SoundWaters camp teaches STEM and sailing
STAMFORD — Under the stifling August sun, a group of young sailors slowly navigated the waters of the Long Island Sound this week to the cheers of friends and family watching from Cove Island.
“Go Jocelyn!” one girl exclaimed, dancing on the rocks along the water. Across the channel, fellow campers cheered on their peers by pumping their fists and swinging their hips.
The campers in the SoundWaters Young Mariners Academy had more than just their sailing skills on display. Across the parking lot and up the hill was a miniature science lab of sorts where campers demonstrated the STEM skills they learned through hands-on experiments.
The five-week program culminated Thursday with the graduation of 29 incoming Stamford fifth-graders.
In its sixth year, the camp is a partnership with Stamford Public Schools, which identifies students who would benefit from the STEM and sailing program.
Over a cup of murky water, Ben Vita explained to his parents, Eyla and Irina, how the campers used a net to catch plankton and identify them under a microscope. But the 10-year-old’s favorite part of camp was sailing.
“It’s really hard,” he said. “I kept trying hard and I did it.”
Vita’s parents said they were impressed how the camp captivated their son’s interest.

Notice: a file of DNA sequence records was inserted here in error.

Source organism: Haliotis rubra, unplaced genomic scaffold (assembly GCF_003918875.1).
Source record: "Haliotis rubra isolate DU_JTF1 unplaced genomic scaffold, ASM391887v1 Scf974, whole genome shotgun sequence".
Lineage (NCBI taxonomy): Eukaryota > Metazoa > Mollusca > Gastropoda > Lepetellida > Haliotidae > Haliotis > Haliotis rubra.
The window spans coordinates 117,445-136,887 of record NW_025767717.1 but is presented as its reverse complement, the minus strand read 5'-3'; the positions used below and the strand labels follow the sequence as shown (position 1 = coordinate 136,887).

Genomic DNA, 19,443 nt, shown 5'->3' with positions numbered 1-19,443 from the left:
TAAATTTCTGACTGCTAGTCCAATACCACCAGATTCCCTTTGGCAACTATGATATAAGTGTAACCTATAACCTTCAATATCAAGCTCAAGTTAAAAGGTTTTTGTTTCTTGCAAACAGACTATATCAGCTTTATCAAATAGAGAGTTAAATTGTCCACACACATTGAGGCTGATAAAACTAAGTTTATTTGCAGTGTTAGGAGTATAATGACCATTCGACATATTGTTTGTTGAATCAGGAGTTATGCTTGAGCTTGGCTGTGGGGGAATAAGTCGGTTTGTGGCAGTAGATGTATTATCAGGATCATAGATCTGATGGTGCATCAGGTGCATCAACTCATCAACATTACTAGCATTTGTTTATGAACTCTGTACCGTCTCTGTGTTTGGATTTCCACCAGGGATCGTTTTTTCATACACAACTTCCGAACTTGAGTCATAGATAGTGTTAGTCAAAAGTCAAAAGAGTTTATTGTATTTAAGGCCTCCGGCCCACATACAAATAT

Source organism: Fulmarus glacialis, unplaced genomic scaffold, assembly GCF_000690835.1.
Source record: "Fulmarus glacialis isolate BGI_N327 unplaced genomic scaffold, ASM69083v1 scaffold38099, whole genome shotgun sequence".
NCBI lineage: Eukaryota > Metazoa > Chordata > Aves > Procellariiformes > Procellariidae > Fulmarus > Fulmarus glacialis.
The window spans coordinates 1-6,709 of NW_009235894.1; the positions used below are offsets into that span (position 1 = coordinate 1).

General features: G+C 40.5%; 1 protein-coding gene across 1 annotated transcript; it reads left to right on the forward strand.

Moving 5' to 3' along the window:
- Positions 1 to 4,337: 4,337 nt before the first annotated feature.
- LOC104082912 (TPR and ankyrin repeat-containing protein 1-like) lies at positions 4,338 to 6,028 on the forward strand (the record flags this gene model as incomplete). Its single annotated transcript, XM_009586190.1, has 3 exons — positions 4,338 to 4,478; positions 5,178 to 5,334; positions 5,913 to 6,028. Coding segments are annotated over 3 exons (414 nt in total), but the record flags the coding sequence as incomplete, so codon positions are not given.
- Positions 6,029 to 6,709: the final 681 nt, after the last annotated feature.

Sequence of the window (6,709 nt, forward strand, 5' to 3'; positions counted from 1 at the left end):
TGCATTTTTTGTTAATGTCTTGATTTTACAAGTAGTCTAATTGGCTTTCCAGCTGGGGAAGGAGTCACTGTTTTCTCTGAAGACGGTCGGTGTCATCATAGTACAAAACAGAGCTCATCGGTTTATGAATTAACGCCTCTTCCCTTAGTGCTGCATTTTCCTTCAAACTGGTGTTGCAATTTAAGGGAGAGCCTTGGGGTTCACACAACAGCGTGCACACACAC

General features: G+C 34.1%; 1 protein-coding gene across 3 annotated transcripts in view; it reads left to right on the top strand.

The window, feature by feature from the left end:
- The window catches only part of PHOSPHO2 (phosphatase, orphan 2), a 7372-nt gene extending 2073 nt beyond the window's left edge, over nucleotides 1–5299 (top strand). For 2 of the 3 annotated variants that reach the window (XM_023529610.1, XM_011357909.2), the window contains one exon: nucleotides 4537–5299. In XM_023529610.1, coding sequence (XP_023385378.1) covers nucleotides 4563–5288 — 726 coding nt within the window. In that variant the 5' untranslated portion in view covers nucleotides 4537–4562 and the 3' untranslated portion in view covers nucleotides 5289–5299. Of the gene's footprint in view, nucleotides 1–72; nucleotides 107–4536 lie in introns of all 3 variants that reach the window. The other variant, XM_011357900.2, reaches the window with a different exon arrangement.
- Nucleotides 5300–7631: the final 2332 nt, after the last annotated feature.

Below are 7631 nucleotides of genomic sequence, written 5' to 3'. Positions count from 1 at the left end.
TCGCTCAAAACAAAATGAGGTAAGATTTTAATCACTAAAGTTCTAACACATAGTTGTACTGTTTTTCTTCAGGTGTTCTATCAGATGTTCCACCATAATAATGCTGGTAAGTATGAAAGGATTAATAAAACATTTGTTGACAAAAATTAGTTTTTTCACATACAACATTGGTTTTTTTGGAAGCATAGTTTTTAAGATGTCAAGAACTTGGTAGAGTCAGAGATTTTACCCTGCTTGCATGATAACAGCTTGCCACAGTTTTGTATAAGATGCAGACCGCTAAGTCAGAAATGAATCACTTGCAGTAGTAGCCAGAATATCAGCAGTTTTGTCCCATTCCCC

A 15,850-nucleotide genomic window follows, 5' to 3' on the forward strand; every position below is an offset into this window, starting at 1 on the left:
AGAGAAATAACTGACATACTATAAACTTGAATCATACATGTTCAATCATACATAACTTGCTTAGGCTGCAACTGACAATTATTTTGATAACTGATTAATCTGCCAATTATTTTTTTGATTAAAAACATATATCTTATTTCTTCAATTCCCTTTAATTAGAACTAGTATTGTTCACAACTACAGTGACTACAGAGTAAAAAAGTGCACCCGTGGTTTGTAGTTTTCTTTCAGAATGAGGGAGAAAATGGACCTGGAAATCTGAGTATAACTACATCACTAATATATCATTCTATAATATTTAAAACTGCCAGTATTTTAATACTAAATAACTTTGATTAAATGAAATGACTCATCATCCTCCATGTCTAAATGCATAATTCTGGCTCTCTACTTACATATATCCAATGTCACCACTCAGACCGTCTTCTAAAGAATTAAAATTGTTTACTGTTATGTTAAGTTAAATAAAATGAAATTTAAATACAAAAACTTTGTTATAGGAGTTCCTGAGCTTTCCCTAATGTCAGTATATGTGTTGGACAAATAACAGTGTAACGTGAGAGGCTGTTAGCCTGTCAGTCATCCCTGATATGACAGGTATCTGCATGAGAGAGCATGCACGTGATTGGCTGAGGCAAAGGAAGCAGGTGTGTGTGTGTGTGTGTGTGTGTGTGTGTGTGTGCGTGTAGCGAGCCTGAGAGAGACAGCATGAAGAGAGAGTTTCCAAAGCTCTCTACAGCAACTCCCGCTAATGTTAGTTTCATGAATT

“He comes home and is throwing around all this sailing jargon,” Irina Vira said. “He makes us jealous.”
In addition to learning, his parents have seen his confidence grow as he’s learned to navigate the sails and tills of the tiny boats.
“He’s not afraid of the water,” his father added. “He likes sailing.”
Jess Castoro, an educator for the Young Mariners Academy, said the sailing also teaches teamwork. It complements the group’s morning ritual of starting the day with a chant to declare the power of MVPs: motivated, virtues and perseverance. They also give shout-outs to campers who have embodied these qualities.
“In the beginning, they’re all hesitant of each other,” Castoro said. “It’s like pulling teeth. We’ve seen a lot of growth.”
Alisha Milardo, vice president of education for SoundWaters, said the organization coordinates with the school district to develop a curriculum based on the Next Generation Science Standards and their own. SoundWaters will track the campers into the school year to see if their scores improve.
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